Even worse, GMOs are now endangering our food supply by killing off butterflies.
Monsanto, maker of the shockingly toxic herbicide Roundup and developer of the GMO Roundup Ready crop seeds, points to a number of studies that claim their pesticide is safe for the environment—though of course these are mostly studies that Monsanto has funded. Unfortunately, scientists who contradict Monsanto, and seek to expose the dangers of GMO crops and Roundup, face censorship and retraction of their studies.
Gilles-Eric Séralini, of the University of Caen in France, had done a number of studies challenging the safety of genetically engineered foods—yet the food safety journal Food and Chemical Toxicology has decided to retract Séralini’s 2012 paper that showed GMO corn and Roundup can cause cancer and premature death in rats. The New York Times said the paper has been criticized as “flawed, sensationalistic, and possibly even fraudulent by many scientists, some of whom are allied with the biotechnology industry” [emphasis ours]. But if the research points to there being even the hint of a danger from GMOs and Roundup, surely this should be explored further rather than pilloried!
Dr. Nancy Swanson, a former staff scientist with the US Navy and the author of over thirty scientific publications and two books on women in science, notes in an article for the San Francisco Examiner, “It’s a sad day for science when a scientific journal bows to pressure and retracts a peer-reviewed published paper.” Her article reviews the chronology of events that led to the retraction of the Séralini paper and discusses the bias of the European Food Safety Authority and the pressure from biotech industry. She notes the double standard inherent in the criticism—Séralini was blasted for the number and type of rats that he used for the study, even though studies by the biotech industry use the same type and approximate number of rats!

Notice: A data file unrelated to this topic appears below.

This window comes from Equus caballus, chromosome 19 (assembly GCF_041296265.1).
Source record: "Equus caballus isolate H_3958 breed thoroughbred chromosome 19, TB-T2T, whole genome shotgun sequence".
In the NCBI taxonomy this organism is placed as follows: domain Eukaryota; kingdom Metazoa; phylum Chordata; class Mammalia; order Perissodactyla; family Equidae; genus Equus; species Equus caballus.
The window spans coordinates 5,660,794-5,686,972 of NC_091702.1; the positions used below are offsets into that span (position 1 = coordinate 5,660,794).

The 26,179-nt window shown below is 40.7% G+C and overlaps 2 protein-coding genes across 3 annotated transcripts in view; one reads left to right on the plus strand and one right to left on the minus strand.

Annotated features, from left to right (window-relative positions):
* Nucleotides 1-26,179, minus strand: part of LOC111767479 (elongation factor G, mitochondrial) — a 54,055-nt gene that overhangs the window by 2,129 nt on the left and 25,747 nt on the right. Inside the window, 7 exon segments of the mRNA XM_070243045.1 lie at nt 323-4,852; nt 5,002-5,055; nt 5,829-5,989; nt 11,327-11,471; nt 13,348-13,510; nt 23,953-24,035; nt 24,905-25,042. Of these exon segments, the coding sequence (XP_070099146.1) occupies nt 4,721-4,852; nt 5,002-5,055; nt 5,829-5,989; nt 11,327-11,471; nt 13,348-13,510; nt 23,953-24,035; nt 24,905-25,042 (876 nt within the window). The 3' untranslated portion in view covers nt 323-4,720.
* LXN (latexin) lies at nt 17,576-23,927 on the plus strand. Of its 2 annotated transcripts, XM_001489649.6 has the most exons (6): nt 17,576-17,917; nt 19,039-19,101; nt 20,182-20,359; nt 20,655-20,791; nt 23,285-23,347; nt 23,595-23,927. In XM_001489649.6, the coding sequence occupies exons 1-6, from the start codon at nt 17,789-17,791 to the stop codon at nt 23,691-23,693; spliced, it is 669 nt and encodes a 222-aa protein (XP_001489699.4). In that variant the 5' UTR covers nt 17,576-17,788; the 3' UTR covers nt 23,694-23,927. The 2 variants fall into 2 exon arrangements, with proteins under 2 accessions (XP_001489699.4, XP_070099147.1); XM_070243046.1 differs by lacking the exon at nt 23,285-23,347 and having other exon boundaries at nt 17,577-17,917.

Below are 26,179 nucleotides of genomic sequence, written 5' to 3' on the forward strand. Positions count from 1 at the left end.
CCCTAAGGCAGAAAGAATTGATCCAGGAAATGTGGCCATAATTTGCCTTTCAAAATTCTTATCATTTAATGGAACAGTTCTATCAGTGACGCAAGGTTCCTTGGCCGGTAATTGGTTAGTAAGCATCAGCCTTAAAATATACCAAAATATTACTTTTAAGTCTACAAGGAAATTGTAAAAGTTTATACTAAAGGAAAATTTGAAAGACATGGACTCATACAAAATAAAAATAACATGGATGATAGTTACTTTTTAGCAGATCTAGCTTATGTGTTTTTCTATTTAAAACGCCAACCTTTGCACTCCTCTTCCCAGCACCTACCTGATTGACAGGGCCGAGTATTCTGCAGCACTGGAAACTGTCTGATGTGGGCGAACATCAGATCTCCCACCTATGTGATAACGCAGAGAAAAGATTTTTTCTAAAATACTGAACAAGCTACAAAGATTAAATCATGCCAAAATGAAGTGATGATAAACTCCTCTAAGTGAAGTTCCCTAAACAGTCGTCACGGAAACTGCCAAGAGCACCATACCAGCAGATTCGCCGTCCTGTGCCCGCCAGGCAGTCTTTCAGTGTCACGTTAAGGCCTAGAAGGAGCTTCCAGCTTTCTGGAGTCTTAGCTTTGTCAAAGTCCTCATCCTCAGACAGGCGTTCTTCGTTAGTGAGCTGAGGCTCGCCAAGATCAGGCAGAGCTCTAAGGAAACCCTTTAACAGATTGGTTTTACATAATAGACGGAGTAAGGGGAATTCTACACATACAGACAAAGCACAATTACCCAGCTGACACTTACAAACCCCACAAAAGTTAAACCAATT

Meanwhile Roundup, designed to complement GMO seeds which are engineered to withstand it, may be threatening the existence of monarch butterflies. Each November 1, millions of monarch butterflies fly to a fir forest in Central Mexico. This year, as reported in the New York Times, they straggled in a week late—in record low numbers: last year there were 60 million butterflies, but this year there were only 3 million. It appears that the butterflies are on the verge of collapse.
The US is losing its native vegetation because of Roundup. The herbicide kills virtually all plants except crops that are genetically modified to survive it.
As a result, millions of acres of native plants, especially milkweed, an important source of nectar for many species and vital for monarch butterfly larvae, have been wiped out. One study showed that Iowa has lost almost 60 percent of its milkweed, and another found 90 percent was gone.
The iconic butterflies may be just the tip of the iceberg. What about all the other insects that rely on a wide variety of plants for their sustenance? Insects are the pollinators for our food supply! We already know the bee population is in trouble—we’ve reported about the connection between Colony Collapse Disorder and the neonicotinoids in pesticides used so widely. While bees are the most well-known pollinators, butterflies can travel much longer distances for pollination, which means they play an important role in our delicate ecosystem.
If Roundup kills the food that insects need, the insects die. If the insects die, crops do not get pollinated. If crops do not get pollinated, our entire food supply collapses. It’s that straightforward.